The way of the Samurai By Dane Spraue, period 5


The Samurai wore colorful armor.

Samurai wore a kimono under their heavy armor.

Their heavy armor was strong, but flexible enough for them to move freely.

Metal sleeves covered the arms.

They used frightening masks to convey fear to their enemies, and protect their faces.

They would burn incense inside their helmets, so if they were decapitated, it would smell sweet.

Some Samurai even wore thigh guards as well.


Samurai sharpshooters would wield up to 8 foot long bows

Samurai would use spears to knock enemies off of their horses.

Yet, the Samurai's most iconic weapon was its katana.

It was a high quality iron, and curved so it could strike and be unsheathed in one motion.


The samurai would go through physical and mental training.

They would be trained by zen Buddhist monks

And exercise an art called tai chi, which is similar to yoga.

Their religion helped them face death bravely.

Were trained by archer masters.

Trained to shoot without thinking and breathe properly.

Samurai were fencing masters and could fence without thinking.

Learned to fight with hands using martial arts

Spiritual training.

Samurai favored zen buddhism

It relied on quite self reflection

They believe it helped them in battle.

It helped them face death.

Amida Buddhism believed that anyone could reach the pure land.

They believed that if they preyed to amida enough when they die they will be taken to the pure land.

Mental training

This is a brain.

The samurai learned self control.

The samurai learned to control their fear of death, which might interfere with fighting.

They also learned how to be prepared and alert at all times.

Young samurai were forced to spend days without eating.

They had to march barefoot in the snow.

They had to think of themselves as already dead.

They could never relax.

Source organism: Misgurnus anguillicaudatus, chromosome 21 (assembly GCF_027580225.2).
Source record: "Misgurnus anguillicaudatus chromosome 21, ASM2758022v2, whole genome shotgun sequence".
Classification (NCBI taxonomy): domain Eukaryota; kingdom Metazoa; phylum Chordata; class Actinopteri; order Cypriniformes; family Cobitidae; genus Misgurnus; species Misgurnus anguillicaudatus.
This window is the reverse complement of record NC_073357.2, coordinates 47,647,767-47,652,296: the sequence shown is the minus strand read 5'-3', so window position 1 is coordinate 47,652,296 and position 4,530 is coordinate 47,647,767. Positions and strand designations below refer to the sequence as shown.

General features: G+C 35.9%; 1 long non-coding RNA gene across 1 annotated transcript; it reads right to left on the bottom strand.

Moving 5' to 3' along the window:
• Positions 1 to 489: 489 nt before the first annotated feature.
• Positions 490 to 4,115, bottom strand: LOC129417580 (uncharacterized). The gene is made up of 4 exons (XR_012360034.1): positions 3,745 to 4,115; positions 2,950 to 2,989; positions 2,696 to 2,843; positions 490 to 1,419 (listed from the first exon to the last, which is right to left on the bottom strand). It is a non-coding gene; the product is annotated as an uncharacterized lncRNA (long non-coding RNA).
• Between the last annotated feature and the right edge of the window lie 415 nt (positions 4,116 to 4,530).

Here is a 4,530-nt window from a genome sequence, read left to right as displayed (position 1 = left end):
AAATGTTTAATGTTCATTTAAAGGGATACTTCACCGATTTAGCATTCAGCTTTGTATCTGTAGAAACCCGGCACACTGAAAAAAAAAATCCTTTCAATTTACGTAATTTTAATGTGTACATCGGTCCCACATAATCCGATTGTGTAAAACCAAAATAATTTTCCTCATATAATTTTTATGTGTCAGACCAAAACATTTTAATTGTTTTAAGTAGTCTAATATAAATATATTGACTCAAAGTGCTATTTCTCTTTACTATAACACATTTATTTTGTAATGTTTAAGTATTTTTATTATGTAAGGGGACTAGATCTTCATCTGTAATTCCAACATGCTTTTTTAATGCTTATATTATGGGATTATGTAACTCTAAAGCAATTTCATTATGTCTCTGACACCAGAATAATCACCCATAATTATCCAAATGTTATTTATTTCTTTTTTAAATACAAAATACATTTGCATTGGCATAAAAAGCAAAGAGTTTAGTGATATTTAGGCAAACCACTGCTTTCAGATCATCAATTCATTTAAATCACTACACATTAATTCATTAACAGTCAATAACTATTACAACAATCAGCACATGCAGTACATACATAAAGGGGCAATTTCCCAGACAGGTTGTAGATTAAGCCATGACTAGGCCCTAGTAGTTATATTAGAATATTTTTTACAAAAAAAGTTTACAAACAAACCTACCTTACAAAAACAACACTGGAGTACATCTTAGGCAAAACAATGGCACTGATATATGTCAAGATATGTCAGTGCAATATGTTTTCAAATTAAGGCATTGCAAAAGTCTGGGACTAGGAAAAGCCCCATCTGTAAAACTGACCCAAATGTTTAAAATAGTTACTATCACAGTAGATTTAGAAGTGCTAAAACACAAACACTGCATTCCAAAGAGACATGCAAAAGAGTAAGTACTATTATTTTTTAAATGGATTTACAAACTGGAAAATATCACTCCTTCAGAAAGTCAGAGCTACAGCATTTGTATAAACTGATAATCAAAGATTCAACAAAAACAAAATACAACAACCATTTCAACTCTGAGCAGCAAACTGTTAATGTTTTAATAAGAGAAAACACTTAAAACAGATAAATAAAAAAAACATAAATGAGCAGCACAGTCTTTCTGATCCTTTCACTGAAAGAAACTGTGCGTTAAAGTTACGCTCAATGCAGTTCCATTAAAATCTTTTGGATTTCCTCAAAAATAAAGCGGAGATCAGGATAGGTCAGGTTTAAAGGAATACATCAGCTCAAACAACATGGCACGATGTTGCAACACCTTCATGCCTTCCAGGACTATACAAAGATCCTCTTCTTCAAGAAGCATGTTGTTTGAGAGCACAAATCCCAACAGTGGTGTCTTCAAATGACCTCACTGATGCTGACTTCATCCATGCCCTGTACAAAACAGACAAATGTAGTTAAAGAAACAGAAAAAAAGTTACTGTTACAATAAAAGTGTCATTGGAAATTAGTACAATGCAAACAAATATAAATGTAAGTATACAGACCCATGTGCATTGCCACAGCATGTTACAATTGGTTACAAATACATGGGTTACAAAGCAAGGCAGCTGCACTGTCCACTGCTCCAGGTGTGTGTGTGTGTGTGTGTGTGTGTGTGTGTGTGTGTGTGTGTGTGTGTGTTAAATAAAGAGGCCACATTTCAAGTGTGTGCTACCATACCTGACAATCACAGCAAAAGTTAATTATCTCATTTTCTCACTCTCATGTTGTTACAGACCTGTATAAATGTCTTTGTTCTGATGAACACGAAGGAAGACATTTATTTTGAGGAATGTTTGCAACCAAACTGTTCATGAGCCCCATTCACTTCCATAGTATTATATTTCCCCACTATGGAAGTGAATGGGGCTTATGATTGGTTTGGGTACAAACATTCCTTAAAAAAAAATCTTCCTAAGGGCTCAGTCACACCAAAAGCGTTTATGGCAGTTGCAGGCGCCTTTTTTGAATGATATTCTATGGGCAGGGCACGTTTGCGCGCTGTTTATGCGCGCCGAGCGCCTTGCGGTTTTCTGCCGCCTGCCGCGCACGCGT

Does being a samurai sound easy to you?

Bushido is an unwritten moral code all samurai followed.

It stressed morality, honesty, and bravery.

They lived by this code and were intensely loyal to their daimyo.

If they were dishonored, or their master died, they committed seppuku.

Seppuku is ritual suicide.

Samurai started training young, and first learned to shoot arrows accurately.

They were also mentoured by a Buddhist monk, which taught them the ways of the religion.

Women would have to learn to use weapons to fend off thieves and defend their homes while the husbands went to war.

Some women became so good, they became samurai themselves.

12th century life

12 century Japan was known as the Heian period.

It was noted for its strong art and literature.

It was when Buddhism was on the rise.

China had the most influence.

And Samurai culture was on the rise.

17th century culture

Life during that time was mostly noted on its government system.

It resembles the lord-vassal system from medieval Europe.

Small land land owners would trade land for protection, and they would have to fight in the military.

The lords were also called daimyo.

Then there were the private armies of samurai that served the daimyos.

Lastly there was the shogun, the real ruler of the countries and was the top daimyo.

Japan became a military society because on one word: figurehead.

The emperor was a figurehead.

The shogun held real power, and the shogun was the leader of the military.


Created with images by madmrmox - "Samurai (4)" • bykst - "sword katana japanese long sword" • abuellaloca - "A Year to Live Workshop: Journaling, Coastways Beach" • IsaacMao - "Brain" • sasint - "ancient architecture asia" • cdrummbks - "tale of the genji" • sybarite48 - "Athée-sur-Cher (Indre-et-Loire)" • jamesnaruke - "Shogun!"

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